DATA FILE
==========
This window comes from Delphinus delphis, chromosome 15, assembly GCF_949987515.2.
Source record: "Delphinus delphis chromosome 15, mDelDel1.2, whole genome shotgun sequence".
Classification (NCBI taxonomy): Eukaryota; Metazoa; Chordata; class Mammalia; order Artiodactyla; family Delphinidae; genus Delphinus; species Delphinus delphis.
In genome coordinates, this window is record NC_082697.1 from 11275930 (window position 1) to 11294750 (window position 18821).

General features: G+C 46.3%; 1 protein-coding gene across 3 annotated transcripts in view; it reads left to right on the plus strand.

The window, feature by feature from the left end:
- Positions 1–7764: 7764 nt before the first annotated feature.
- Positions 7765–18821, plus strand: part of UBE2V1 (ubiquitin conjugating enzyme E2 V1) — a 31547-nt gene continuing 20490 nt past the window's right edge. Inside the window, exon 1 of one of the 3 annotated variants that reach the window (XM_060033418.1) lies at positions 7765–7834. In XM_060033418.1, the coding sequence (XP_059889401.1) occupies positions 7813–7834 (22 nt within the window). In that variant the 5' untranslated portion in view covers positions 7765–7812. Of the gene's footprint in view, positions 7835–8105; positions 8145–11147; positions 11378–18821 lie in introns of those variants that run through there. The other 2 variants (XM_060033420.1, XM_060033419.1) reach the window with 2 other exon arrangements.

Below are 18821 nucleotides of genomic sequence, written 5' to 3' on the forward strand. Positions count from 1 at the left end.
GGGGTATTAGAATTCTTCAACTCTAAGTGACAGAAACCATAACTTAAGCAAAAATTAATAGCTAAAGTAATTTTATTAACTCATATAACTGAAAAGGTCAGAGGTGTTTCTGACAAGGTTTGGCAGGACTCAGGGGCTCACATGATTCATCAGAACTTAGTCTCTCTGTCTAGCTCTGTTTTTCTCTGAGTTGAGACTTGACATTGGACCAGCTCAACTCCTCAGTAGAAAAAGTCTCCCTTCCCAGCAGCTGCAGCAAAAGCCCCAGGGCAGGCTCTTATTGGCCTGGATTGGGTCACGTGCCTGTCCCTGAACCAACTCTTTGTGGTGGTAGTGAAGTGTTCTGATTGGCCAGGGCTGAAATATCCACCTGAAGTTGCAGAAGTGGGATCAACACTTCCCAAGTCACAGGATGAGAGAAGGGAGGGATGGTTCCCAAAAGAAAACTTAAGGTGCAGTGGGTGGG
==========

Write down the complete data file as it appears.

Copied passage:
This window comes from Delphinus delphis, chromosome 15, assembly GCF_949987515.2.
Source record: "Delphinus delphis chromosome 15, mDelDel1.2, whole genome shotgun sequence".
Classification (NCBI taxonomy): Eukaryota; Metazoa; Chordata; class Mammalia; order Artiodactyla; family Delphinidae; genus Delphinus; species Delphinus delphis.
In genome coordinates, this window is record NC_082697.1 from 11275930 (window position 1) to 11294750 (window position 18821).

General features: G+C 46.3%; 1 protein-coding gene across 3 annotated transcripts in view; it reads left to right on the plus strand.

The window, feature by feature from the left end:
- Positions 1–7764: 7764 nt before the first annotated feature.
- Positions 7765–18821, plus strand: part of UBE2V1 (ubiquitin conjugating enzyme E2 V1) — a 31547-nt gene continuing 20490 nt past the window's right edge. Inside the window, exon 1 of one of the 3 annotated variants that reach the window (XM_060033418.1) lies at positions 7765–7834. In XM_060033418.1, the coding sequence (XP_059889401.1) occupies positions 7813–7834 (22 nt within the window). In that variant the 5' untranslated portion in view covers positions 7765–7812. Of the gene's footprint in view, positions 7835–8105; positions 8145–11147; positions 11378–18821 lie in introns of those variants that run through there. The other 2 variants (XM_060033420.1, XM_060033419.1) reach the window with 2 other exon arrangements.

Below are 18821 nucleotides of genomic sequence, written 5' to 3' on the forward strand. Positions count from 1 at the left end.
GGGGTATTAGAATTCTTCAACTCTAAGTGACAGAAACCATAACTTAAGCAAAAATTAATAGCTAAAGTAATTTTATTAACTCATATAACTGAAAAGGTCAGAGGTGTTTCTGACAAGGTTTGGCAGGACTCAGGGGCTCACATGATTCATCAGAACTTAGTCTCTCTGTCTAGCTCTGTTTTTCTCTGAGTTGAGACTTGACATTGGACCAGCTCAACTCCTCAGTAGAAAAAGTCTCCCTTCCCAGCAGCTGCAGCAAAAGCCCCAGGGCAGGCTCTTATTGGCCTGGATTGGGTCACGTGCCTGTCCCTGAACCAACTCTTTGTGGTGGTAGTGAAGTGTTCTGATTGGCCAGGGCTGAAATATCCACCTGAAGTTGCAGAAGTGGGATCAACACTTCCCAAGTCACAGGATGAGAGAAGGGAGGGATGGTTCCCAAAAGAAAACTTAAGGTGCAGTGGGTGGG